Boat docked at Alexandria this am, and the group going for the overnight in Cairo boarded our bus. Port building is gorgeous and ornate. Lots of police lots of dogs around.
Out of the city into the countryside o n some sort of a highway under renovation . Our guide is very articulate and knowledgeable and can answer just about any question we put to him. First bathroom stop approximately an hour into the trip. Lots of agriculture, vineyards, olive trees, and hundreds of pigeon houses which are these giant bullet shaped things that from a distance look to be at least 18 ft tall, probably higher.
Trucks passing full of bananas, and construction stuff, at bathroom stop we find out that it costs 50 cents to use bathroom if you want toilet paper. This didn’t surprise me since I have traveled before and everyone makes a living somehow. Freezing on the bus, so I got my sweater out. Comfortable outside but dusty.
In all of these countries windy, dusty and smoky. Pollution in the air, settles in your chest. Most everyone is coughing on the cruise, and several have become sick. I’m not sure if I was fighting a cold, allergies or whatever, but I’ve managed to hold it at bay. Our first glimpse of the pyramids was over the hotels and condos that surround it. I had seen pictures before we came that showed the pyramids in the middle of a city.
When we got up to the site, it was less obvious that it was built up. They’ve done a pretty good job of keeping them out of sight. Camels and horses everywhere, ground uneven and rough. Haven’t fallen once, being really careful.
First place we went was the solar ship that was discovered entombed under 21 giant stones, really amazing. Took a video of it. We all had to wear canvas booties over our shoes so we don’t track bugs inside like termites.
I got eaten alive on one arm by mosquitoes yesterday in turkey, so am really glad I brought the deet and anti-itch spray (although would have been happier if I had used it the day in turkey, oh well)
So after the solar ship we walked around the base of the great pyramid and the two lesser pyramids, and some of the ladies climbed down a ladder into one of them. I was already feeling allergies in my chest, and knew darned well I’d probably bump my head so I passed. Watched the vendors trying to sell postcards, camel rides, and desert draped hats.
Amazing how big the pyramids are, and when you are up there, it looks like you are in the middle of the desert. Back in the bus up the hill to the camel ride sand dune, where it had been arranged for us all to take a short camel ride, about 5 minutes, and it was really fun, especially when the camel is getting up because you have to hold yourself on its back with your arms, and upper body strength is not one of my strong points. It was very fun and most of the group went for it. My camel got a little wild when the handler wanted him to sit down and decided to go over near the edge of the dune to where he wanted to go, the ladies scattered, and for a second I thought I was going on a wild camel desert run, but he sat down. He also turned his head very cutely when I was getting my photo taken, so I think he liked me but was pissed off at the handler.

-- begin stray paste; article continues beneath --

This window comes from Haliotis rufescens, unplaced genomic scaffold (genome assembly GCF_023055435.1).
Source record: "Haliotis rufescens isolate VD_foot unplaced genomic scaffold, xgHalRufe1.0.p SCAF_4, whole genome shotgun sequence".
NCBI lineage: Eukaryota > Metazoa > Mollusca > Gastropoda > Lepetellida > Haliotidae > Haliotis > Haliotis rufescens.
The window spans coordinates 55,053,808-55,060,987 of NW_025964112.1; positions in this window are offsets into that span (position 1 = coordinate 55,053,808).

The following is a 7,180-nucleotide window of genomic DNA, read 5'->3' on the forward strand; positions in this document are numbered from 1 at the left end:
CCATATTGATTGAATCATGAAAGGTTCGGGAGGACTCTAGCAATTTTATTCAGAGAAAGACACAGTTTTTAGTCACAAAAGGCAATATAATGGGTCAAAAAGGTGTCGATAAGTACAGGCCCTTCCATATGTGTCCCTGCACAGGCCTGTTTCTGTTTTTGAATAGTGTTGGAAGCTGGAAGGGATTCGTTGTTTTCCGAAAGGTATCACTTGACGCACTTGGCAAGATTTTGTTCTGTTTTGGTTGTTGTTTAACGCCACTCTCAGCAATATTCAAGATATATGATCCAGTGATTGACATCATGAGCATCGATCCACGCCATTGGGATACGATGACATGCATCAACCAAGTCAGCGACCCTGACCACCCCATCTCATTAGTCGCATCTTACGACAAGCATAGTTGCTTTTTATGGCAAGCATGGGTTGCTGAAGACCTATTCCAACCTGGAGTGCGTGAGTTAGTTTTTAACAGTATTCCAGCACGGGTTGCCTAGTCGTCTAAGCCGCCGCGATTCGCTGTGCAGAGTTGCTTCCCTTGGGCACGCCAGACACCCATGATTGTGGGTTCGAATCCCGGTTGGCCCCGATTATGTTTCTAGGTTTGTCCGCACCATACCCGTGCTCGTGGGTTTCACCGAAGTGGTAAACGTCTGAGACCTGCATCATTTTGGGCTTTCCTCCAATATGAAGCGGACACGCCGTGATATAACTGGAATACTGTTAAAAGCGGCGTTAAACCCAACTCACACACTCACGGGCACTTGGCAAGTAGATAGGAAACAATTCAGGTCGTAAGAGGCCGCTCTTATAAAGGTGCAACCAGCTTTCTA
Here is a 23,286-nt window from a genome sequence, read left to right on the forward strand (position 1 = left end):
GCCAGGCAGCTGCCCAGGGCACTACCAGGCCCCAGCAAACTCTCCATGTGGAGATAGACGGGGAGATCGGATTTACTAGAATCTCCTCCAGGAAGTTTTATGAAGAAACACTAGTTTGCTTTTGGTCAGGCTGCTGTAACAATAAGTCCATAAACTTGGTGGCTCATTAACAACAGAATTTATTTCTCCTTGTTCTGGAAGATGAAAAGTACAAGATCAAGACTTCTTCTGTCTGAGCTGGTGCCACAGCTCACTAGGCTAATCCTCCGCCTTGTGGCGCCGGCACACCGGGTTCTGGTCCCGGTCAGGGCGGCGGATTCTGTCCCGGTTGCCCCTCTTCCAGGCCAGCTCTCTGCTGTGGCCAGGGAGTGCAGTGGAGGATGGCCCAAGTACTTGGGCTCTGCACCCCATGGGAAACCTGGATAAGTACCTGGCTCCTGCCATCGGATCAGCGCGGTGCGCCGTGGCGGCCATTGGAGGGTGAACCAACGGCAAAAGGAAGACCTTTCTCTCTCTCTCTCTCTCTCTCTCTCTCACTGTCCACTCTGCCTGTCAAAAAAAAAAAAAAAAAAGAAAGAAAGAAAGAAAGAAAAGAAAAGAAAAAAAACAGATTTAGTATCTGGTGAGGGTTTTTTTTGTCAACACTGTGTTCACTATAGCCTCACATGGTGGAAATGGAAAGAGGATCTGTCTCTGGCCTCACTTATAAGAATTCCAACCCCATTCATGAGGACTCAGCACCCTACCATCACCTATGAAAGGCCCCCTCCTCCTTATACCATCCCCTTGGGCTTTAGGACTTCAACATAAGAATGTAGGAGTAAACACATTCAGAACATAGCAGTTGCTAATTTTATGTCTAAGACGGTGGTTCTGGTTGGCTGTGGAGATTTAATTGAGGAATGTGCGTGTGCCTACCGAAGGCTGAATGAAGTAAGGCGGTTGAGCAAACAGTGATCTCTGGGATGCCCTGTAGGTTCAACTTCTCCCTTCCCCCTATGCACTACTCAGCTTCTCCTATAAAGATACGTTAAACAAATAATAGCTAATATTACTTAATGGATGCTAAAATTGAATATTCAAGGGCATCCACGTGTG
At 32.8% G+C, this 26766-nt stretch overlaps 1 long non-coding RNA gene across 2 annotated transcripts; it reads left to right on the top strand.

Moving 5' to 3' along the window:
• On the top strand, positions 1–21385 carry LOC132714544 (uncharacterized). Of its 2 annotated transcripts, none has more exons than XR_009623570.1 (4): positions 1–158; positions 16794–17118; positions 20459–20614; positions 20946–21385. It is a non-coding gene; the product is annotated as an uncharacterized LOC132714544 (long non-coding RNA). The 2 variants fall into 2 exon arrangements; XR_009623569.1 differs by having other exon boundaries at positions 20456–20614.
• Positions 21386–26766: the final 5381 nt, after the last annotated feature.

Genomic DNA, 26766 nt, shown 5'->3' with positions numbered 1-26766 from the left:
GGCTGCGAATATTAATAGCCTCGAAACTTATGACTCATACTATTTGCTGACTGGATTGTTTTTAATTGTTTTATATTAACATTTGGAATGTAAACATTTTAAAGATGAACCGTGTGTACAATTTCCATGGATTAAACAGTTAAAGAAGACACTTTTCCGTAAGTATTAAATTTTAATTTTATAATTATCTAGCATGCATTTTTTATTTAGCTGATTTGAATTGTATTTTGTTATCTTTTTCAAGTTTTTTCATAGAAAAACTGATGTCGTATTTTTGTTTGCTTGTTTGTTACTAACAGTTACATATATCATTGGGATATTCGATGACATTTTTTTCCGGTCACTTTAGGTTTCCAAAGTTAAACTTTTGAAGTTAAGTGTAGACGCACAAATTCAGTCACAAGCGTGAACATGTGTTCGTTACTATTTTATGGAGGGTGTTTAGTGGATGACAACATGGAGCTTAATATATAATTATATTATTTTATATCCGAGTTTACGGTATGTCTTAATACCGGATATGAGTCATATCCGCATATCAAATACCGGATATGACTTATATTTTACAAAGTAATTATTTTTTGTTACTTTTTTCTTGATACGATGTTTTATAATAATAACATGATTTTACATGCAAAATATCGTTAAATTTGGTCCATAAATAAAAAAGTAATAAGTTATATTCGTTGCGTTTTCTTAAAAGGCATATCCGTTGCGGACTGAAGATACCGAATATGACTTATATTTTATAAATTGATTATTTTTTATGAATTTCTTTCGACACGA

Back in the bus and down the hill to the sphinx (sp) a really amazing site. The guide said that Obama got to stand on the legs /arms and have his picture taken and I tried to convince him that Obama was a relative of mine and would want us to be able to go behind the gates too but he wasn’t buying it. An old man helped me to a place where I could get a great shot and I knew better and kept saying no money, no money, but he slipped a tiny piece of ceramic in my hand and said good luck and held out his hand for payment and I gave it back to him again saying no money. We were up around the pyramid area for a couple of hours, long enough to get tons of shots and it was windy and dusty up there too. My black shoes were completely covered with sand that was like cement, I scrubbed them with a washcloth later at the hotel.
Then we went into Cairo and had lunch at the Le Meridian Hotel, a giant buffet that was really good but of course I ate way too much. Then we were off to a cartouche and papyrus place to shop. This was a very high end shop, and I ended up buying a cartouche 18K that was marked $800 US and I got it for $650 with good fortune on one side and my name in hieroglyphics on the other. This was more than I wanted to spend, but I had checked my ship charges and it will be my only Egypt souvenir so I'm OK with it. The electricity kept going off when we were in there too, and there were a ton of men working there. We watched a papyrus demonstration really interesting.
Then off to the Egyptian Museum.. It was crowded, hot and smoky outside. We had the audio tour so we could listen to our guide, and I lasted about 45 minutes before the crowds, and the heat got to me and I went outside sitting on a ledge with broken tile, saying no to the shoeshine men even though my black shoes were completely white by now, and breathing into the bag that the audio device came in to block the cigarette smoke that surrounded me.